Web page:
5. This is both an intellectual process and a creative one: you’re thinking on your feet and you’re contributing to a solution that is likely to be better than one that either you or the client would have produced alone.
  6. Requirements are not architecture. Requirements are not design, nor are they the user interface. Requirements are need.
  7. Create and maintain a project glossary—one place that defines all the specific terms and vocabulary used in a project.
  8. Organizations which design systems are constrained to produce designs which are copies of the communication structures of these organizations.
  9. Having a second developer’s full brain available during the task brings a lot more mental power to bear.
  10. Build the code, not your ego. It’s not about who’s brightest; we all have our moments, good and bad.
  11. Criticise the code, not the person. “Let’s look at this block” sounds much better than “you’re wrong.”
  12. Listen and try to understand others’ viewpoints. Different isn’t wrong.
  13. Conduct frequent retrospectives to try and improve for next time.
  14. Don’t Go into the Code Alone
  15. Individuals and interactions over processes and tools. Working software over comprehensive documentation. Customer collaboration over contract negotiation.Responding to change over following a plan.

9. Pragmatic Projects

  1. Programmers are a bit like cats: intelligent, strong willed, opinionated, independent, and often worshiped by the net.
  2. Stay awake and aware for increased scope, decreased time scales, additional features, new environments—anything that wasn’t in the original understanding. Keep metrics on new requirements.
  3. Great project teams have a distinct personality. People look forward to meetings with them, because they know that they’ll see a well-prepared performance that makes everyone feel good.
  4. Maintain awareness to stay DRY.
  5. Does it work well for you? Or was it adopted just because it was being used by the latest internet-fueled success story?
  6. Do What Works, Not What’s Fashionable
  7. the idea of the Pragmatic Starter Kit was born, covering these three critical and interrelated topics: Version Control, Regression Testing, Full Automation.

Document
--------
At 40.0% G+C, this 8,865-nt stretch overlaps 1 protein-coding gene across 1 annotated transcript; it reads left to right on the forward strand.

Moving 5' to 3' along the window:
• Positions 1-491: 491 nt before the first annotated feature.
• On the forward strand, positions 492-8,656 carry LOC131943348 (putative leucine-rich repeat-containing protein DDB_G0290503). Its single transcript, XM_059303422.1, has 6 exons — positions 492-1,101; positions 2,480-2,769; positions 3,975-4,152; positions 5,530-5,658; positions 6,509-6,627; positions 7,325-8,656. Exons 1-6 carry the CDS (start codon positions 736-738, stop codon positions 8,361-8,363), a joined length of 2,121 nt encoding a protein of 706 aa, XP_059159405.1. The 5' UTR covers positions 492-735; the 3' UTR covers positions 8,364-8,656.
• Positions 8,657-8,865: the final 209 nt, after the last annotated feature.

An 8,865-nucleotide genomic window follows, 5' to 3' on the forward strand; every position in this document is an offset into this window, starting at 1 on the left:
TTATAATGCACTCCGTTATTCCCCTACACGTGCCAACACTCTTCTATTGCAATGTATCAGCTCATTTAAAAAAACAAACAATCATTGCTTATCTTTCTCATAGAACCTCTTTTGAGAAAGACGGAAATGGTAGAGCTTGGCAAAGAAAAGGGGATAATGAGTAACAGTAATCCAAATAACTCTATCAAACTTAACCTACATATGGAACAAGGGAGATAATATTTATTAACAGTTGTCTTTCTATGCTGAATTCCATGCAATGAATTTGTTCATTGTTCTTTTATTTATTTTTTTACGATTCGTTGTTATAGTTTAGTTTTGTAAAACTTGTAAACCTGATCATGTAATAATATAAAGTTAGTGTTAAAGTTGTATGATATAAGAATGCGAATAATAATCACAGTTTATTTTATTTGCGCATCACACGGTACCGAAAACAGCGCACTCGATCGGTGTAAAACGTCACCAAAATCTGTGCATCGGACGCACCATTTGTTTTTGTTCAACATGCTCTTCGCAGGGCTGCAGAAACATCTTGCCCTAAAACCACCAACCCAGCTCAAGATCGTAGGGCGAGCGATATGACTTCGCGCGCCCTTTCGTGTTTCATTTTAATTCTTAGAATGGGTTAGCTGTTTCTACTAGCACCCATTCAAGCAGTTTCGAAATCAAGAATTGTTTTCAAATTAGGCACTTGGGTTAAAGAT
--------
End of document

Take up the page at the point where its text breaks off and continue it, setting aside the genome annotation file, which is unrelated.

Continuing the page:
8. You deliver when the users need it, when it makes business sense to do so.
  9. Pragmatic Programmers are different. We are driven to find our bugs now, so we don’t have to endure the shame of others finding our bugs later.
  10. Test Early, Test Often, Test Automatically
  11. In fact, a good project may well have more test code than production code. The time it takes to produce this test code is worth the effort. It ends up being much cheaper in the long run, and you actually stand a chance of producing a product with close to zero defects.
  12. A bug-free system that answers the wrong question isn’t very useful.
  13. But it’s these expectations of business value that really count—not just the software project itself. The software is only a means to these ends.
  14. Even though your title might be some variation of “Software Developer” or “Software Engineer,” in truth it should be “Problem Solver.” That’s what we do, and that’s the essence of a Pragmatic Programmer.
  15. The Golden Rule (“Do unto others as you would have them do unto you’’) and a foundation of mutual respect among the developers is critical to make this tip work.
  16. It’s Your Life. Share it. Celebrate it. Build it. AND HAVE FUN!

Published Dec 15, 2019

Software Engineer at Facebook. Loves football, reading and exploring the world.